Chandra Shekhar Azad 113th Birth Anniversary: 7 Interesting Facts about the Freedom Fighter

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Popularly known as Azad, Chandra Shekhar Azar was an Indian revolutionary who reorganised the Hindustan Republican Association under its new name of Hindustan Socialist Republican Army (HSRA) after the death of its founder, Ram Prasad Bismil, and three other prominent party leaders, Roshan Singh, Rajendra Nath Lahiri and Ashfaqulla Khan.

One of the most well-known freedom fighters in India, he was born as Chandrashekhar Tiwari on 23 July 1906 in Bhabhra village (town) , to Jagrani Devi Tiwari, the third wife of Sitaram Tiwari. While his mother wanted him to be a great Sanskrit scholar, in 1921, when Mohandas Karamchand Gandhi launched the Non-Cooperation Movement, Chandra Shekhar, then a 15-year-old student, joined. As a result, he was arrested.

It is believed that on being presented before a magistrate, he gave his name as "Azad" (The Free), his father's name as "Swatantrata" (Independence) and his residence as "Jail". From that day he came to be known as Chandra Shekhar Azad among the people.

On his birth anniversary, the Vice President of India, M. Venkaiah Naidu tweeted, "My tributes to revolutionary freedom fighter, Chandra Shekhar Azad on his death anniversary. His patriotism & courage inspired others of his generation to join India's struggle for Independence. #ChandrashekharAzad."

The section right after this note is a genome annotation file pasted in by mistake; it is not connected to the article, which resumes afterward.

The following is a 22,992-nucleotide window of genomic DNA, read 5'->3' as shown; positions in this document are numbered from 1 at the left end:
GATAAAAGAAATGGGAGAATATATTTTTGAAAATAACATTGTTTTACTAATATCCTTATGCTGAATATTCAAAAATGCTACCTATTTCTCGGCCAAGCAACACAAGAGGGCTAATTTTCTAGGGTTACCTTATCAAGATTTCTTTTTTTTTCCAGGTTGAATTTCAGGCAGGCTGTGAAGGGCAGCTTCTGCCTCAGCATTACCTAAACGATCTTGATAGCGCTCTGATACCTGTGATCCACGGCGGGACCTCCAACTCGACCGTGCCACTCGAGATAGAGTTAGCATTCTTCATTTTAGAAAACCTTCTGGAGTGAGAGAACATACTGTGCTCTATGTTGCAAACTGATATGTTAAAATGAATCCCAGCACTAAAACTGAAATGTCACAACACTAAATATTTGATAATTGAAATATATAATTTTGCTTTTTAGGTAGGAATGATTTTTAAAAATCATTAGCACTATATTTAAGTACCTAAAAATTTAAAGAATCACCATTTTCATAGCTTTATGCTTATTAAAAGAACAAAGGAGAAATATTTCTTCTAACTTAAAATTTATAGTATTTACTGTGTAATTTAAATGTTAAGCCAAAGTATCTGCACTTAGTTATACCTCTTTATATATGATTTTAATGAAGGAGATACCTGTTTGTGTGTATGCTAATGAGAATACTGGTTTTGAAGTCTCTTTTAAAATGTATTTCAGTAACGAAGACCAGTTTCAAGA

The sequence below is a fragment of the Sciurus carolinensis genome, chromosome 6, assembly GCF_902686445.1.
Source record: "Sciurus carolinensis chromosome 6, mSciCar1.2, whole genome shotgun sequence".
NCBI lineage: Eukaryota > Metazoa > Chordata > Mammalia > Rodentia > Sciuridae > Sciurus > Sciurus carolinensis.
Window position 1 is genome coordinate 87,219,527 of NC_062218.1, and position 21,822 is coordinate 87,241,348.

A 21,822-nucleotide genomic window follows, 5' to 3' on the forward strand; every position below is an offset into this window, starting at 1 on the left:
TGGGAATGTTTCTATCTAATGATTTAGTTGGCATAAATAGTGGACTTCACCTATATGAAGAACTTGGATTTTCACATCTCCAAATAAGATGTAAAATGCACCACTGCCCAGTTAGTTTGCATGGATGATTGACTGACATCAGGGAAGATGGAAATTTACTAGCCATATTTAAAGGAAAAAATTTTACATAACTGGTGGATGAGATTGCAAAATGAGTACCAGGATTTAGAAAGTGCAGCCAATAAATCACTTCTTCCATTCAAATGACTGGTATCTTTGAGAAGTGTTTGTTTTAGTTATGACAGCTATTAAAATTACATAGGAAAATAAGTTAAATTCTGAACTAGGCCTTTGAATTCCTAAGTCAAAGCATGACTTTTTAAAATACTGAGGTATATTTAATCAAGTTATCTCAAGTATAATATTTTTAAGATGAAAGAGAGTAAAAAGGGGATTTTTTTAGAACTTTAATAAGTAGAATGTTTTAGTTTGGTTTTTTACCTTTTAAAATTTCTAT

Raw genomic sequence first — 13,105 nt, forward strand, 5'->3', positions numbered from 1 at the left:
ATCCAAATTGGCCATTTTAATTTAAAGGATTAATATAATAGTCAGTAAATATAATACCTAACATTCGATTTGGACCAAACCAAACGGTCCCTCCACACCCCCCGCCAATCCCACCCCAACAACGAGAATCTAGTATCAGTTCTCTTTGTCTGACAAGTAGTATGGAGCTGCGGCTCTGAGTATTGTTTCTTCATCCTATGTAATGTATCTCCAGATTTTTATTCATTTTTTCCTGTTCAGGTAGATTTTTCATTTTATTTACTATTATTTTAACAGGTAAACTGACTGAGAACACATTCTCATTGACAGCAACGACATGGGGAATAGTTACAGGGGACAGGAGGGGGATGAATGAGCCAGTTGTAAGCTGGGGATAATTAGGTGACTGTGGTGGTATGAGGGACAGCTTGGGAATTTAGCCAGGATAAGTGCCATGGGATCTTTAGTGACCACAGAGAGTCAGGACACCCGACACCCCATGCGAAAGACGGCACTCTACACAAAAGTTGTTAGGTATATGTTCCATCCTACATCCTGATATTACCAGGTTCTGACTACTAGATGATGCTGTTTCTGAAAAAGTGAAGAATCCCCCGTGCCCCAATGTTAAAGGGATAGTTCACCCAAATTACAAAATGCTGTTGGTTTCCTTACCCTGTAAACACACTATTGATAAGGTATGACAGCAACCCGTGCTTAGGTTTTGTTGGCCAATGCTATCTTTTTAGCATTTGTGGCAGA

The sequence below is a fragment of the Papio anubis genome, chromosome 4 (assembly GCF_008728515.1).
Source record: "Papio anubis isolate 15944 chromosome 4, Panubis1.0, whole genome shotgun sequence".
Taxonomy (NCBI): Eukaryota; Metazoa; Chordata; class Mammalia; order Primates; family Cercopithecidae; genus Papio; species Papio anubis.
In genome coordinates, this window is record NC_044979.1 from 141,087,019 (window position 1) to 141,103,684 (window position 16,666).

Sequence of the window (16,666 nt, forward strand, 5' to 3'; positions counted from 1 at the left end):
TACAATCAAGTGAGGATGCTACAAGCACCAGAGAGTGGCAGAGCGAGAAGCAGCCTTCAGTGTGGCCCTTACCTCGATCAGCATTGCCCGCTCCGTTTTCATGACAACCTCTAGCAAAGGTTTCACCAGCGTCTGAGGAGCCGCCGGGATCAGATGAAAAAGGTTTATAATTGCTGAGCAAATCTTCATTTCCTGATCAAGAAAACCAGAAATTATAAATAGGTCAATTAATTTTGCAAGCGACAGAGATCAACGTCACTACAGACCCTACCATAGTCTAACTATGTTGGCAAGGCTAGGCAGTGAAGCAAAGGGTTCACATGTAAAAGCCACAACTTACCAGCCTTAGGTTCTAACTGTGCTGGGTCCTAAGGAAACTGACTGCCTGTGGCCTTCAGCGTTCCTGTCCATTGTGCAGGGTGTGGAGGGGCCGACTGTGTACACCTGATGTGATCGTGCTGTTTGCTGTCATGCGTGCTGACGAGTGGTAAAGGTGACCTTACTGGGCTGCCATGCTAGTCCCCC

As India remembers one of its greatest revolutionaries on his 113th birth anniversary, here's taking a look at a a few interesting facts about him:

He adopted the last name Azad as it meant ‘free’ in Urdu. He promised the British police that they would never catch him alive.

The Jallianwala Bagh tragedy which took place in 1919 was when he decided to join the Non-Cooperation movement led by Mahatma Gandhi in 1920.

He was the chief strategist of the Hindustan Socialist Republican Association (HSRA).

Bhagat Singh joined Azad following the death of Lala Lajpat Rai, after he was beaten by police officials. Azad trained Singh and others in covert activities.

He became very popular after the Kakori Train robbery in 1925 and the killing of the assistant superintendent Saunders in 1928.

Azad was wounded in the process of defending himself and Sukhdev Raj and killed three policemen and wounded others. His actions made it possible for Sukhdev Raj to escape.

He was martyred at Alfred Park, which was renamed as Chandra Shekhar Azad Park.